The Collegian
Saturday, December 10, 2022

Energy use to be monitored in residence halls next year

A campus-wide push toward environmental sustainability has been boosted by a $100,000 donation from The Dominion Foundation, granted to pay for installing energy monitoring systems in 14 residence halls.

The system is an Internet-based technology that will provide data detailing the amount of energy used by each student as well as dorm-by-dorm energy consumption. The information will be displayed on three large screens in public areas on campus.

The technology will be designed and installed by Lucid Design Group, a company based in California, by fall 2009, and will also indicate how much money is spent on electricity and the pollution created from wasting it. Students will be able to compare their current use with what they've used in the past.

"It will empower college students to take an interest in their electricity use," said David Botkins, a spokesman for Dominion Virginia Power. "By learning about and caring about energy usage at a younger age, it begins to foster a mindset of change when it comes to conservation."

The University of Richmond paid Dominion $2.09 million in fiscal year 2007 and $2.3 million in 2008, an increase of about 9 percent, according to university records. The school consumes more than 40 million kilowatt hours annually, and costs are projected to be about $3.1 million this year, according to university engineer George Souleret.

"To this date, there really hasn't been anything to help you see what you're consuming," said Gavin Platt, a co-founder of Lucid Design. "The most we have a once-per-month utility bill. It's worthless if you want to tweak your behavior."

The project launched in 2006 when Jason Levinn, then the president of Richmond Environmental Network for Economic Willpower, submitted a 1,000-signature petition to President Edward Ayers calling for improved environmental sustainability. Ayers later signed the Presidents' Climate Commitment in November 2007.

A specific estimate of the project's cost was not immediately available, but school officials acknowledged the $100,000 grant would not cover all expenses.

The grant donation comes at a time of surging electricity costs nationwide, blamed largely for a worldwide increase in energy demand and elevated costs of fuel, including natural gas and coal, the latter of which provides half of the nation's electricity, according to the federal Electricity Information Administration.

Rates for commercial customers of Dominion Virginia Power, including the university, rose roughly 31 percent on July 1, the largest increase in at least three decades. State law stipulates that Dominion and other utility companies not make a profit from the rate hikes and merely recoup the cost of fuel.

Dominion expects its energy demand to increase by 4,000 megawatts over the next decade, a figure the company has recognized cannot be met solely by building additional power plants. In response, Dominion has also expanded its conservation programs during the last few years, Botkins said.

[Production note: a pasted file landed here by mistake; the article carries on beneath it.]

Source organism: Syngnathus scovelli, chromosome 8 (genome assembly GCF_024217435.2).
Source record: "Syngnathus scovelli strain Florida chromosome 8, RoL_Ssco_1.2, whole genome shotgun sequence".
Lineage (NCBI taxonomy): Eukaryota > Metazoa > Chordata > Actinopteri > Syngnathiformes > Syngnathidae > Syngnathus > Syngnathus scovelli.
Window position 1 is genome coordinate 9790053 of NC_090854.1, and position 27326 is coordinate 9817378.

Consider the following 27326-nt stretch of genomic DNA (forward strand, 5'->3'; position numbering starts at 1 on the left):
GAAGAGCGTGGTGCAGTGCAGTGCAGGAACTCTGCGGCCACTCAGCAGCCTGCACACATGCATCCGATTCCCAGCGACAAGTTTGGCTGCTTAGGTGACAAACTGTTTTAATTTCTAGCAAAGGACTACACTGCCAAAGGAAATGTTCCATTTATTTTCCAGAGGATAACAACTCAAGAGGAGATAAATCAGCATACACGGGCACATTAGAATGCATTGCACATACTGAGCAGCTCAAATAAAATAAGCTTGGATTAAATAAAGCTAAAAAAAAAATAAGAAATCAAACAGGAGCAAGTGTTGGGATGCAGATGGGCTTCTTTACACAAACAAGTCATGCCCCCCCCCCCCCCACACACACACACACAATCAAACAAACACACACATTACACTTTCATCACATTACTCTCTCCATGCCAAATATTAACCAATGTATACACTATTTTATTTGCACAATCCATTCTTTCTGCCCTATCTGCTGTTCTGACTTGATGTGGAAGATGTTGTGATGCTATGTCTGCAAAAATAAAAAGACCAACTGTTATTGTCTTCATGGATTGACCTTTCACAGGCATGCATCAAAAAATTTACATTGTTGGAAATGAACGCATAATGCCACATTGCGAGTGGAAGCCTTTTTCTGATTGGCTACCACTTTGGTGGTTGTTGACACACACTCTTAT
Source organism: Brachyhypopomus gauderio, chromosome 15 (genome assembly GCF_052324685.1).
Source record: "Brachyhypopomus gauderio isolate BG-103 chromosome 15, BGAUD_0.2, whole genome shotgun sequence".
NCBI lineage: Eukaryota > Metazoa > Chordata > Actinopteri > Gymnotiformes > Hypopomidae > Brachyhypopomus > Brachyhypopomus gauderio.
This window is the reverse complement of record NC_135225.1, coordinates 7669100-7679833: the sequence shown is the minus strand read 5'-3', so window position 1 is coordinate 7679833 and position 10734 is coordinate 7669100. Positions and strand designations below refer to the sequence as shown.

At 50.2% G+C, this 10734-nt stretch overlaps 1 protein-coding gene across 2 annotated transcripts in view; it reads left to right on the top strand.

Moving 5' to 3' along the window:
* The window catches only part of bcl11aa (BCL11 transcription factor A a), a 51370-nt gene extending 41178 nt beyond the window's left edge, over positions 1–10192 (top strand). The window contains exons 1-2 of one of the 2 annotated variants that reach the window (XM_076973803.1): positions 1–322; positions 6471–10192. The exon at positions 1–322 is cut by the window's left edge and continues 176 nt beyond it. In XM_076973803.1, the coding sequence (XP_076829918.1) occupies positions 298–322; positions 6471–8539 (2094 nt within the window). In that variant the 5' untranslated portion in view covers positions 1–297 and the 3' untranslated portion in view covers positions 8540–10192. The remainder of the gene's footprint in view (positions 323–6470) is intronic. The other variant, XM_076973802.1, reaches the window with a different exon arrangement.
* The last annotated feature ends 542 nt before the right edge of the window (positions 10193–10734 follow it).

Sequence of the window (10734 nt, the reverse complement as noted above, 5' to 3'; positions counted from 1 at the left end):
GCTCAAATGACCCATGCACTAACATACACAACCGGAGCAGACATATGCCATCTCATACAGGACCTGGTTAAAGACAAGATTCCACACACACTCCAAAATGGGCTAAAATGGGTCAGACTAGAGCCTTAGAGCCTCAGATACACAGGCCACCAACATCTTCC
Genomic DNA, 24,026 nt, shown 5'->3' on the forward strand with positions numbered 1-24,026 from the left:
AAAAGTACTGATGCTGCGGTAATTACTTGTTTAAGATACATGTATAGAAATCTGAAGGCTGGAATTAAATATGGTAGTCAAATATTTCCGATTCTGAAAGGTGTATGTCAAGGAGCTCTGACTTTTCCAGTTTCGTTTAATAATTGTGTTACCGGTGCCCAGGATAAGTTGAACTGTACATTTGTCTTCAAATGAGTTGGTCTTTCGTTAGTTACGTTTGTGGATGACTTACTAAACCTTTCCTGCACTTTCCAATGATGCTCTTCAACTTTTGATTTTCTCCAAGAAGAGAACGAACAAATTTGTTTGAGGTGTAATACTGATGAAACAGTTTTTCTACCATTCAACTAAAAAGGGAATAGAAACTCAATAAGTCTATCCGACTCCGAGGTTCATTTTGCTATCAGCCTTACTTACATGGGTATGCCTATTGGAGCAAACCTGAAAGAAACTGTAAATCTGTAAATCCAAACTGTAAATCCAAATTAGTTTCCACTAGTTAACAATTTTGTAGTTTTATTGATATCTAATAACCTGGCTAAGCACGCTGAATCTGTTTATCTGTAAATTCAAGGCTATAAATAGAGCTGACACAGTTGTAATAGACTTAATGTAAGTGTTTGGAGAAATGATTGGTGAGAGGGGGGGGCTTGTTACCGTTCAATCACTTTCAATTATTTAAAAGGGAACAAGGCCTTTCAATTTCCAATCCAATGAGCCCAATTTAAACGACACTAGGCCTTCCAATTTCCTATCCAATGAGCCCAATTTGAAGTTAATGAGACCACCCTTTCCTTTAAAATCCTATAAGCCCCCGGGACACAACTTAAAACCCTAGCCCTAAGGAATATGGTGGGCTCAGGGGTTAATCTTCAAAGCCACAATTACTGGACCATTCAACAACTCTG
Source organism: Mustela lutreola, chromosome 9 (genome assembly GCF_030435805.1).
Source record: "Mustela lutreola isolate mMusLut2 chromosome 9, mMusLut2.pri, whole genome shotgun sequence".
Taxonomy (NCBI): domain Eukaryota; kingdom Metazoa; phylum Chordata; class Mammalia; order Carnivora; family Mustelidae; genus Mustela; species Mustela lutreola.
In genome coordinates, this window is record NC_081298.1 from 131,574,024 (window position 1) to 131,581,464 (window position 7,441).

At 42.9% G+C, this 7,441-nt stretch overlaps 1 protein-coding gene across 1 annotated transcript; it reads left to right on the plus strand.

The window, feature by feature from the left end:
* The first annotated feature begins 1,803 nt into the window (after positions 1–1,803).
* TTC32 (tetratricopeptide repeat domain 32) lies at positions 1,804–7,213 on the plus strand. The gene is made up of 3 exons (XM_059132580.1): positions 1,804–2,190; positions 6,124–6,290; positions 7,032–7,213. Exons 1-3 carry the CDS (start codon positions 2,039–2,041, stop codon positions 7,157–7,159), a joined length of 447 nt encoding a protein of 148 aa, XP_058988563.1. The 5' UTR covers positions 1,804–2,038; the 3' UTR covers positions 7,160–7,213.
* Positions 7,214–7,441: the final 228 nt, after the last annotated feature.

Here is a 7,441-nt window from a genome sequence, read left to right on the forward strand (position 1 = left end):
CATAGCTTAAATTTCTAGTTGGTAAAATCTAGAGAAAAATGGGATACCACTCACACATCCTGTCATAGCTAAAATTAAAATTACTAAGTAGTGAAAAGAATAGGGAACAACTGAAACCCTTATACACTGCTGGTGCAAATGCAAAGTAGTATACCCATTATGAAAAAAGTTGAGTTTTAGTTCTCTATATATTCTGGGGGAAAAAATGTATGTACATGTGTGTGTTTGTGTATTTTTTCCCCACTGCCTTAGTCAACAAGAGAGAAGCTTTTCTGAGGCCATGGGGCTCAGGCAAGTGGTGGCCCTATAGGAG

"This contribution will help the University tap the ingenuity of its students and harness their commitment to using energy wisely to help reduce costs across the campus," said William C. Hall Jr., Dominion vice president of Corporate Communications, president of the Dominion Foundation, and a university alumni. "This program fits well with Dominion's aggressive energy conservation initiatives."

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The university has recently taken an increasing interest in bolstering its commitment to environmental sustainability. Dining services is planning to introduce "trayless" Fridays, in an effort to reduce food waste at the dining hall, and purchase more foods locally, a strategy designed to reduce payment for transporting goods long distances with high fuel costs hovering just below $4 a gallon.

Meanwhile, a new university-wide policy solidified this summer requires that all new on-campus buildings and renovations meet certification for the Leadership in Energy and Environmental Design (LEED) standards.

About 20 other universities use the building dashboard, said Platt, the Lucid Design co-founder. They include the University of North Carolina at Chapel Hill, Harvard University, St. Mary's College of California, the University of Florida, the University of Pennsylvania, Hamilton College, Elon University and Oberlin College in Ohio. Oberlin's system, the first in the nation, monitors 26 buildings and tracks per-building and per-floor energy consumption.

Dorms at Oberlin annually compete in a two-week competition that challenges residents to reduce their energy use by the largest amount. A 2005 study of the competition suggested that offering real-time energy feedback could help reduce energy and water use in dormitories. In the study, dorms without the monitors during the competition reduced electricity use by 32 percent, while dorms with instant feedback reduced their electricity use by 56 percent.

"Making resource use visible on campus has not only brought environmental issues to the forefront of student interests, it has also brought a lot of publicity to the college," Alex Totoiu, a student at Oberlin involved in the dashboard project, said in an e-mail.

RENEW member Carly Vendenga-Ramirez said that the group was excited about the monitors, but disappointed they weren't going to be online sooner. The group is focusing this semester on encouraging energy conservation in dorms.

With customers in 11 states, Dominion is one of the nation's largest producers of energy.

Contact staff writer Dan Petty at dan.petty@richmond.edu

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